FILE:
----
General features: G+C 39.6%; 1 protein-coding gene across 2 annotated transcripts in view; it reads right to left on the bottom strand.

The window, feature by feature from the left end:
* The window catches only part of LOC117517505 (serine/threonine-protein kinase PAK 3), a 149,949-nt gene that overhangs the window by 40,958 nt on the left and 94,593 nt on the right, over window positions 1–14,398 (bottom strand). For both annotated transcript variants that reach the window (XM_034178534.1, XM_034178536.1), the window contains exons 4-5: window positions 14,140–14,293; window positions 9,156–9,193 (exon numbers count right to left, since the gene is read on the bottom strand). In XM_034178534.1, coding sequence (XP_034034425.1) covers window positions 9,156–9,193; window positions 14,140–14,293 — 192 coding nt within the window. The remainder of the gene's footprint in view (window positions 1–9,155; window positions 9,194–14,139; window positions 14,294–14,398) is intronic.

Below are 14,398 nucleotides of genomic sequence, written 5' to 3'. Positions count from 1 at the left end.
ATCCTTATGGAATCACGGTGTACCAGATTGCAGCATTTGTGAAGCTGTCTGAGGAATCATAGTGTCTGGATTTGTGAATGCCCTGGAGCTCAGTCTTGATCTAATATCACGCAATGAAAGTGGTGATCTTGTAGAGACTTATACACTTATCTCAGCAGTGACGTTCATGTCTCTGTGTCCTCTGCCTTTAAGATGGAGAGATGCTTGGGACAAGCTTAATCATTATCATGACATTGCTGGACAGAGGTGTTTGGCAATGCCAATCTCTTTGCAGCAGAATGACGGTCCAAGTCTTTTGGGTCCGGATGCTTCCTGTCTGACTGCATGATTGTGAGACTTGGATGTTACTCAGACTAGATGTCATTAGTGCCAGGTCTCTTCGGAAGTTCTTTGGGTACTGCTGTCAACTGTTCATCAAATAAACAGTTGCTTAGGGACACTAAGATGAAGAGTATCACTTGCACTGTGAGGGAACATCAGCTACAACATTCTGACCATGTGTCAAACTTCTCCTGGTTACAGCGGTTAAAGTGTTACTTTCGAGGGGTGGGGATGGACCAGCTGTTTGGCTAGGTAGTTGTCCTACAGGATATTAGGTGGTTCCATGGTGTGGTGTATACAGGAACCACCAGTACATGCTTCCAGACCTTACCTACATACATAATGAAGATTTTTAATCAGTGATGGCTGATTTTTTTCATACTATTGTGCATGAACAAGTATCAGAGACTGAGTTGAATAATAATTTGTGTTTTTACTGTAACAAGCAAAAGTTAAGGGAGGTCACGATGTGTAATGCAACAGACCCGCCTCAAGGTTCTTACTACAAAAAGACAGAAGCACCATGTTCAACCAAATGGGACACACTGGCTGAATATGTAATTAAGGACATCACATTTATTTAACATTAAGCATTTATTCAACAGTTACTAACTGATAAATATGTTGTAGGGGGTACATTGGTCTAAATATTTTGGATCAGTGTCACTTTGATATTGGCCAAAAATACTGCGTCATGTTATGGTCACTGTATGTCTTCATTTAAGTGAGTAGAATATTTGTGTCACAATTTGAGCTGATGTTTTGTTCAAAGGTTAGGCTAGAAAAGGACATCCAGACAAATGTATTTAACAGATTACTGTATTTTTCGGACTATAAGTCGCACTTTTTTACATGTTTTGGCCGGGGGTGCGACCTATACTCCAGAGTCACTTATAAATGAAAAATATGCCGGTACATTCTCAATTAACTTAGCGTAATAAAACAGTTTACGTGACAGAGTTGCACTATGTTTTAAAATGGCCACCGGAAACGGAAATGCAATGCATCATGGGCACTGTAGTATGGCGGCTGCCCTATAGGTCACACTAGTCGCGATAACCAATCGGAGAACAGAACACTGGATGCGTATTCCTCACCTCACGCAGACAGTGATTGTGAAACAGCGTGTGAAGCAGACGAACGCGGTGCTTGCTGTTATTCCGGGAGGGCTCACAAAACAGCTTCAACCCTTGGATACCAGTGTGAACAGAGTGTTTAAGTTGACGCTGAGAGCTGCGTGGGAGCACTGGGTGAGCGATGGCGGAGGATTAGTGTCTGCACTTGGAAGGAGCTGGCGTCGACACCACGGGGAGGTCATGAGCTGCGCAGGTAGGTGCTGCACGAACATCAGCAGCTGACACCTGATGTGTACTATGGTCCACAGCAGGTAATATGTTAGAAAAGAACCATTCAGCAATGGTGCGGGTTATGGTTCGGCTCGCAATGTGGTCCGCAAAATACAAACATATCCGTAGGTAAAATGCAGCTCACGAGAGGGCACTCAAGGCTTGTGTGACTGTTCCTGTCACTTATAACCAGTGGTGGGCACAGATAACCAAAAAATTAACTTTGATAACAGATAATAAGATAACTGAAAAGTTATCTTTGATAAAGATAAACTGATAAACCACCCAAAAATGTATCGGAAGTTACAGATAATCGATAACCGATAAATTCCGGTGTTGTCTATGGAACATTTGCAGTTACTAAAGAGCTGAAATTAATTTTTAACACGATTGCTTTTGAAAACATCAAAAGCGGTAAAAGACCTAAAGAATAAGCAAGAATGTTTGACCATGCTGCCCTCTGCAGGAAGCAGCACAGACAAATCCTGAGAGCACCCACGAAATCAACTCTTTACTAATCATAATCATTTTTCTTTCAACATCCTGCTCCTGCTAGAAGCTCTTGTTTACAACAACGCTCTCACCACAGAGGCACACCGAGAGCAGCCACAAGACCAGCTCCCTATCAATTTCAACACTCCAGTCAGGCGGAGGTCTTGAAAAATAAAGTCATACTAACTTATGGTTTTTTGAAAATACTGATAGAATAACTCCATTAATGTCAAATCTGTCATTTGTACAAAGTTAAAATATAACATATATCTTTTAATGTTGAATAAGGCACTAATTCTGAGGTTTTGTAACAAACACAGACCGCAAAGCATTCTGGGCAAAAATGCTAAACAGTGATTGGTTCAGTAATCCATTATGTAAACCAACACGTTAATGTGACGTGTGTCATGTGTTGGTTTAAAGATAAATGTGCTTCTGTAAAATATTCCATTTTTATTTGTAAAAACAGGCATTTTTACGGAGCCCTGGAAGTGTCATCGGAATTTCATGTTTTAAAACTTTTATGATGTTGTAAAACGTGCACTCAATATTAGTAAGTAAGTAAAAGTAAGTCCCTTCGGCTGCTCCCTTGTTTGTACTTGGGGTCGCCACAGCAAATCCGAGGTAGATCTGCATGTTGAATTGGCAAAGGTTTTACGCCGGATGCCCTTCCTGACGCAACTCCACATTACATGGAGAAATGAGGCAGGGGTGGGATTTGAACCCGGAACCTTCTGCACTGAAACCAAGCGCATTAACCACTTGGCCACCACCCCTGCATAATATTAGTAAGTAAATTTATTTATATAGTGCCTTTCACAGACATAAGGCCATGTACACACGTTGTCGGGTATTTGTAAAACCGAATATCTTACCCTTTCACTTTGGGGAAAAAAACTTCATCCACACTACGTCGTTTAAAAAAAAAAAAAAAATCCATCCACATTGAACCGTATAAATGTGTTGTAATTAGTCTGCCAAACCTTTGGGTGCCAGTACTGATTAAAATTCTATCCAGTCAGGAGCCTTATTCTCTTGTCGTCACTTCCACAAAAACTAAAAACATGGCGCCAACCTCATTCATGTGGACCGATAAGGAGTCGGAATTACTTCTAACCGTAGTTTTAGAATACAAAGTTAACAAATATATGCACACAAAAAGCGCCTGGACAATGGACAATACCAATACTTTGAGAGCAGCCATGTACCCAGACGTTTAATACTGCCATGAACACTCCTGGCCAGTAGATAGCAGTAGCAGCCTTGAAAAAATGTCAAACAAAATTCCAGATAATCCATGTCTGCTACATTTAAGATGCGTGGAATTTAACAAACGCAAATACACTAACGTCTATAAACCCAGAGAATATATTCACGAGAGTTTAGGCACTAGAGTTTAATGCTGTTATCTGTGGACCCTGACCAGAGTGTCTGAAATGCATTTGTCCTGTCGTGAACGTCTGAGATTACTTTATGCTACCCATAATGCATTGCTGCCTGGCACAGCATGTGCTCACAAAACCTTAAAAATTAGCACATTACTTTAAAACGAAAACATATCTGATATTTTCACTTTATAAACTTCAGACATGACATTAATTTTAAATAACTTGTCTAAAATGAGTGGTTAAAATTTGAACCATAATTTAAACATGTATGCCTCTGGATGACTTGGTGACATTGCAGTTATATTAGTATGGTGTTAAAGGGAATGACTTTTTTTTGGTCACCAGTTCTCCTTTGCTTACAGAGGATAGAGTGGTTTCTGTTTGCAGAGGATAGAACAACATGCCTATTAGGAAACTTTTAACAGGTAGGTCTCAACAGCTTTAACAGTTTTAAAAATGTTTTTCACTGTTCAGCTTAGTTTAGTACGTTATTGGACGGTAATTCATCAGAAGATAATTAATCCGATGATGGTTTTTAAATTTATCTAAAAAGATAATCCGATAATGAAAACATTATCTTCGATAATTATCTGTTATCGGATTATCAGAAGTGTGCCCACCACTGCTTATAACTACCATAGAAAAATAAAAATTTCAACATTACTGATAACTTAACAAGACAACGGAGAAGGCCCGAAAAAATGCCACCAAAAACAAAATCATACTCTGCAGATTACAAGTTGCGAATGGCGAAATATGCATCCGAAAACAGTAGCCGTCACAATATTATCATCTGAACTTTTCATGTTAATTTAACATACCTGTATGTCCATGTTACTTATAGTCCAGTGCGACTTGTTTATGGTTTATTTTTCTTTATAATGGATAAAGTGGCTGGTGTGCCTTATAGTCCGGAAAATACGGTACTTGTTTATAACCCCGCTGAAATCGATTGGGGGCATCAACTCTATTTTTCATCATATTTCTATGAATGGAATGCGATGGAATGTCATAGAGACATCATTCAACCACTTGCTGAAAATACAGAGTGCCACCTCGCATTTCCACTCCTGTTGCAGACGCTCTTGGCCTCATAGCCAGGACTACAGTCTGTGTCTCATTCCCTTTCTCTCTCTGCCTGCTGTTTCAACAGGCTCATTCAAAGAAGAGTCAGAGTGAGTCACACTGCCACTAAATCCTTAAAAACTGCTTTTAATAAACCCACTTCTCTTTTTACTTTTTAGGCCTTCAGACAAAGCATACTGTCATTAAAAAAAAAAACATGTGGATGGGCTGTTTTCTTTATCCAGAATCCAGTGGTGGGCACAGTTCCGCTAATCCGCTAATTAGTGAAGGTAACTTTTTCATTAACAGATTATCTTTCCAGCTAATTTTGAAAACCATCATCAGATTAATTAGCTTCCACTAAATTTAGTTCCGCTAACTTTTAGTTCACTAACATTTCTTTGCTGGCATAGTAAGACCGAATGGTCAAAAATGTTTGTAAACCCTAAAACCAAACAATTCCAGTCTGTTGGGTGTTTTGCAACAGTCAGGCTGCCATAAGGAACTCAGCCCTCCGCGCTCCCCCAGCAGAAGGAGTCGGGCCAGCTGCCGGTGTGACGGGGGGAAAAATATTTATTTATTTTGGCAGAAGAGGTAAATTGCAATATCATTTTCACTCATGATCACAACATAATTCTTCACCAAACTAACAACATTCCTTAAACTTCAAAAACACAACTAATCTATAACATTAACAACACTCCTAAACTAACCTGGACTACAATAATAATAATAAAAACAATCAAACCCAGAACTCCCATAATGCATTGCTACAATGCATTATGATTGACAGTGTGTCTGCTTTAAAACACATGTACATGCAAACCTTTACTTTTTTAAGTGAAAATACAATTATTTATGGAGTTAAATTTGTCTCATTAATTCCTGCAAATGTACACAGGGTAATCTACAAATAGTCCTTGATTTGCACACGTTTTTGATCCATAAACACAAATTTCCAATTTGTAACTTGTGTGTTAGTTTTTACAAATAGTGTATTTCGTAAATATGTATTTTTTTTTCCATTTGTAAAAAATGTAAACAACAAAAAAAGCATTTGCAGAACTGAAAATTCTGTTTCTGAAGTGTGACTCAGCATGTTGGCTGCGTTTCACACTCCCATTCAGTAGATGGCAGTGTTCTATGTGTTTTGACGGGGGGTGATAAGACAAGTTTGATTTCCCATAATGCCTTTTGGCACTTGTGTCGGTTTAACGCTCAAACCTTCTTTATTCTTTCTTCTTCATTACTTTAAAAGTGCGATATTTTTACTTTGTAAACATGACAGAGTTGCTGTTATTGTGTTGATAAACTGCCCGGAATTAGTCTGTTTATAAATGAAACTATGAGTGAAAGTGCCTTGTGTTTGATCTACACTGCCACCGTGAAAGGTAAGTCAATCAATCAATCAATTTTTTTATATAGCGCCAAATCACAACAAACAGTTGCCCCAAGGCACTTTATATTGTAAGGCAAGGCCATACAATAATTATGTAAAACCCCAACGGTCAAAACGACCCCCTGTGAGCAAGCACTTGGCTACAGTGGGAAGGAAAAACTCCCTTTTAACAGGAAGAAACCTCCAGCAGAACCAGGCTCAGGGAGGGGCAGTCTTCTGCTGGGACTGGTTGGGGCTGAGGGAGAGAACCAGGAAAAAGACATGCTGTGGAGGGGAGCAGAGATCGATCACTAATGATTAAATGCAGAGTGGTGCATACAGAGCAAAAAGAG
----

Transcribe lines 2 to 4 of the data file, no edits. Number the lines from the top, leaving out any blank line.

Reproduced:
The window, feature by feature from the left end:
* The window catches only part of LOC117517505 (serine/threonine-protein kinase PAK 3), a 149,949-nt gene that overhangs the window by 40,958 nt on the left and 94,593 nt on the right, over window positions 1–14,398 (bottom strand). For both annotated transcript variants that reach the window (XM_034178534.1, XM_034178536.1), the window contains exons 4-5: window positions 14,140–14,293; window positions 9,156–9,193 (exon numbers count right to left, since the gene is read on the bottom strand). In XM_034178534.1, coding sequence (XP_034034425.1) covers window positions 9,156–9,193; window positions 14,140–14,293 — 192 coding nt within the window. The remainder of the gene's footprint in view (window positions 1–9,155; window positions 9,194–14,139; window positions 14,294–14,398) is intronic.

Below are 14,398 nucleotides of genomic sequence, written 5' to 3'. Positions count from 1 at the left end.